Mad, passionate devotion to cause

Mal Law grinds out another day on the marathon trail. Photo by
Mal Law grinds out another day on the marathon trail. Photo by
Surely, charity runner Mal Law (50) would have to be a complete lunatic. Seven back-country runs in seven days totalling at least 360km? And nothing even remotely as flat as a pancake on the itinerary?

In a Central Otago heat wave?

Why would he do it?

Because every day, six New Zealand children and adults are diagnosed with leukaemia, lymphoma, myeloma or related blood conditions.

The Leukaemia and Blood Foundation, which is benefiting from Law's energy, receives no government funding and relies on public goodwill. The foundation provides essential patient support services and costs more than $1000 a day to run.

When British-born Law was 9 years old, his older brother Alan died from leukaemia, aged 13.

Two years ago he sold his business, intending to take the summer off. He could not resist another challenge, however, and ran 360km for the Leukaemia and Blood Foundation last year, covering all seven Great Walks of New Zealand in one week.

Many had suggested the challenge was impossible.

For Law, the greatest satisfaction came not from proving people wrong but from raising $85,000 and the feeling he had honoured Alan's memory.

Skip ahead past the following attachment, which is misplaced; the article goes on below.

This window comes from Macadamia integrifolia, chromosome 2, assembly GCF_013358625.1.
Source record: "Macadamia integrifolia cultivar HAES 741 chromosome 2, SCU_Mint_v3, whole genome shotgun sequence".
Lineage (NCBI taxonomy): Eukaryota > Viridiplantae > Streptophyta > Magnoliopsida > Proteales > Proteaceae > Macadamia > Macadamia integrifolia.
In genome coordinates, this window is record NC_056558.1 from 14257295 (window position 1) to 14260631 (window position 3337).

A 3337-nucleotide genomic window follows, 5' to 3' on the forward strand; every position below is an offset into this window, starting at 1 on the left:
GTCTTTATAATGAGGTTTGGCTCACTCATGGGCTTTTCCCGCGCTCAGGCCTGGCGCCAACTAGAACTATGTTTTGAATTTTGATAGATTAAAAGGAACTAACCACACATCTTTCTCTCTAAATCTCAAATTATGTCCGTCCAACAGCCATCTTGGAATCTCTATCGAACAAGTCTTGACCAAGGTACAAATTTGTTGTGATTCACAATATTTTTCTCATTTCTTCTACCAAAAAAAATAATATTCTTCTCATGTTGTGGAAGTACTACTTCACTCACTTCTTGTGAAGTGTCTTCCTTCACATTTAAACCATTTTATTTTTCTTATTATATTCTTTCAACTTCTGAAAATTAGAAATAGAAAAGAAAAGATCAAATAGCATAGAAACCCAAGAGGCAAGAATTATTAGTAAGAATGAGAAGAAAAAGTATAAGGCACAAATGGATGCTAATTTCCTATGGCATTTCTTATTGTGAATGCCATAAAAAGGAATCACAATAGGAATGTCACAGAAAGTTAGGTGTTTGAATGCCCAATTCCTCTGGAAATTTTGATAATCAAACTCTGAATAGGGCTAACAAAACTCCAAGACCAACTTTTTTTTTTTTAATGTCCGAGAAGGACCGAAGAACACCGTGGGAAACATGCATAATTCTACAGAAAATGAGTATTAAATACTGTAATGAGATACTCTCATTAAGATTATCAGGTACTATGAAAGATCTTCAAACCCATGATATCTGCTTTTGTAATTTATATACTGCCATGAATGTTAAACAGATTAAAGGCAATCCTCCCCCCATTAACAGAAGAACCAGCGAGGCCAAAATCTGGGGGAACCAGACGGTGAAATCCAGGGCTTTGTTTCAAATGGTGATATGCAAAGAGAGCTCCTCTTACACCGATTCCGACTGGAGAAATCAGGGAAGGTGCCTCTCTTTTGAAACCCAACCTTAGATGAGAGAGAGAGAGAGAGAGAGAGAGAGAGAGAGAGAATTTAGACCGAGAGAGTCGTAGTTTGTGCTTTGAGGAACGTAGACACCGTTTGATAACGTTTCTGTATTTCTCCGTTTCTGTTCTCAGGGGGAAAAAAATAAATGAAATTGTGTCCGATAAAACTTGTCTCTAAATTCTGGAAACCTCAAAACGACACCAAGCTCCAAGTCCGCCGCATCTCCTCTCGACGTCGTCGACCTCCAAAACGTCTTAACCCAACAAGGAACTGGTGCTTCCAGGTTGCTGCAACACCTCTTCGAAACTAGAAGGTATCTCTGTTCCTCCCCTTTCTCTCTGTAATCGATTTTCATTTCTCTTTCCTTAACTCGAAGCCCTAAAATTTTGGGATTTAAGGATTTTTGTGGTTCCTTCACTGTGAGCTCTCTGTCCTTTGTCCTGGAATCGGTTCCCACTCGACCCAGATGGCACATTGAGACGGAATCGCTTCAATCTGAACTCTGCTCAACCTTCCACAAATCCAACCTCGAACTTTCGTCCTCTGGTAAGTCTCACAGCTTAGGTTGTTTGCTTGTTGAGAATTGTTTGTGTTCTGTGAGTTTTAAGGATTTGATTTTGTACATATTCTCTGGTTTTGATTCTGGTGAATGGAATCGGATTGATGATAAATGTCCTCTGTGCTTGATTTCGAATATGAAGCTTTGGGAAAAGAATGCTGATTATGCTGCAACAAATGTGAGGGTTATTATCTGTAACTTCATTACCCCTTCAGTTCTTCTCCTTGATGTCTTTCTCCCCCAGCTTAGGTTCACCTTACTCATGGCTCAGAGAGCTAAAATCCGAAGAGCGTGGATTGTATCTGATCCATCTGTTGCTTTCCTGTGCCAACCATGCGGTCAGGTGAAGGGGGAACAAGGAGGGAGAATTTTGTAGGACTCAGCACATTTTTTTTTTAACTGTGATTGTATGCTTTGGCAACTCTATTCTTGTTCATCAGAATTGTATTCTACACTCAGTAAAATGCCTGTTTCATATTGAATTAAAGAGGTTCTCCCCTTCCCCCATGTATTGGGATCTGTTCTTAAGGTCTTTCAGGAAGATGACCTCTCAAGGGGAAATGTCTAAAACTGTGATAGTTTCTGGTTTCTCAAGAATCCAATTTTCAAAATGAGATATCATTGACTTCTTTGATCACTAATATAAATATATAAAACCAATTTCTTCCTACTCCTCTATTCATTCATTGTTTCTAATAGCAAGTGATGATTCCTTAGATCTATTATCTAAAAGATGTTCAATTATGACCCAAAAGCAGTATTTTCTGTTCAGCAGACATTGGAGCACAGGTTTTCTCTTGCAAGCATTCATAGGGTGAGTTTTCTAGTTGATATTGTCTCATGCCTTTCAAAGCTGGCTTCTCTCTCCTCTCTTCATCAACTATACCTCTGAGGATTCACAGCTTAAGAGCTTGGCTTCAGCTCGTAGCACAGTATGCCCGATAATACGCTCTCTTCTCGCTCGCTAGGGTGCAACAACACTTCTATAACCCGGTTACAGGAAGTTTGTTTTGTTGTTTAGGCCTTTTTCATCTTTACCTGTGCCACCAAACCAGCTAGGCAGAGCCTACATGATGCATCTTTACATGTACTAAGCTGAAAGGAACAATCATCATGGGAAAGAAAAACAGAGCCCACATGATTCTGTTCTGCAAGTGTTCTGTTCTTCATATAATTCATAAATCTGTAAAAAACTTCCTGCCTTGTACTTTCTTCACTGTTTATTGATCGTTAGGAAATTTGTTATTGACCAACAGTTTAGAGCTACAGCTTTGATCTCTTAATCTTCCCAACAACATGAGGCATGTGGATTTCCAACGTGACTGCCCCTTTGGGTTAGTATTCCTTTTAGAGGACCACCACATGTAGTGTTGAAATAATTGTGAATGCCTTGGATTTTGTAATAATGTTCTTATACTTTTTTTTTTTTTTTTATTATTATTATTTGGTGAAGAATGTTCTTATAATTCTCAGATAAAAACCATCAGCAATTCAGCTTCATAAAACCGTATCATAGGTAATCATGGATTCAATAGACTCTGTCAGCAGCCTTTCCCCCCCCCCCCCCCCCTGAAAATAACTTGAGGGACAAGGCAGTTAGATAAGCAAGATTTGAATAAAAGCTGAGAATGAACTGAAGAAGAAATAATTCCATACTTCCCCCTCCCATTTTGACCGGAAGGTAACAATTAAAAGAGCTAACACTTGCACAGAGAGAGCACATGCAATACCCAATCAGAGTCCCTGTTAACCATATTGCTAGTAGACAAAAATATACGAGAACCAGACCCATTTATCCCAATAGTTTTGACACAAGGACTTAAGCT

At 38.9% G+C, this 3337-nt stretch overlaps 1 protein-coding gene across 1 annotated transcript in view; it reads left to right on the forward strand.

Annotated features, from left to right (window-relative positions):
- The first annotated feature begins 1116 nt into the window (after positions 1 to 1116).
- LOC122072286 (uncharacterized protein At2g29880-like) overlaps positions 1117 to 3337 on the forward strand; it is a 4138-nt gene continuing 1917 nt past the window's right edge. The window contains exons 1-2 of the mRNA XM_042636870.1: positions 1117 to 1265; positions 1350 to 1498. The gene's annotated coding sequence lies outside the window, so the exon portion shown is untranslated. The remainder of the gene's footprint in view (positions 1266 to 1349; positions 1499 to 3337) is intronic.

The memory of exhaustion and pain of 2009 obviously did not linger too long, because he decided to do it again.

This time, the 7in7 Challenge has covered back country and alpine routes around Wanaka, Queenstown and Te Anau.

In 2009, an emotional Law finished the final run, the 60km Kepler Challenge, in 10 hours, a flood of tears and a shower of champagne.

He had just run for 66 hours over seven days and described it as "one of the very best days of my life".

But this morning his mission is not yet over.

The best is yet to come, the moment Law is looking forward to the most.

He hopes to cross the Kepler finish line sometime this afternoon, in the company of his 13-year-old son Beinn, who intends running the final 10km.

Last night, after knocking off the Greenstone-Mavora walkway in 10 hours, he was obviously looking forward to finishing his seventh and final big Southern New Zealand run in seven days.

"I'm going to enjoy the party at the end," he said.


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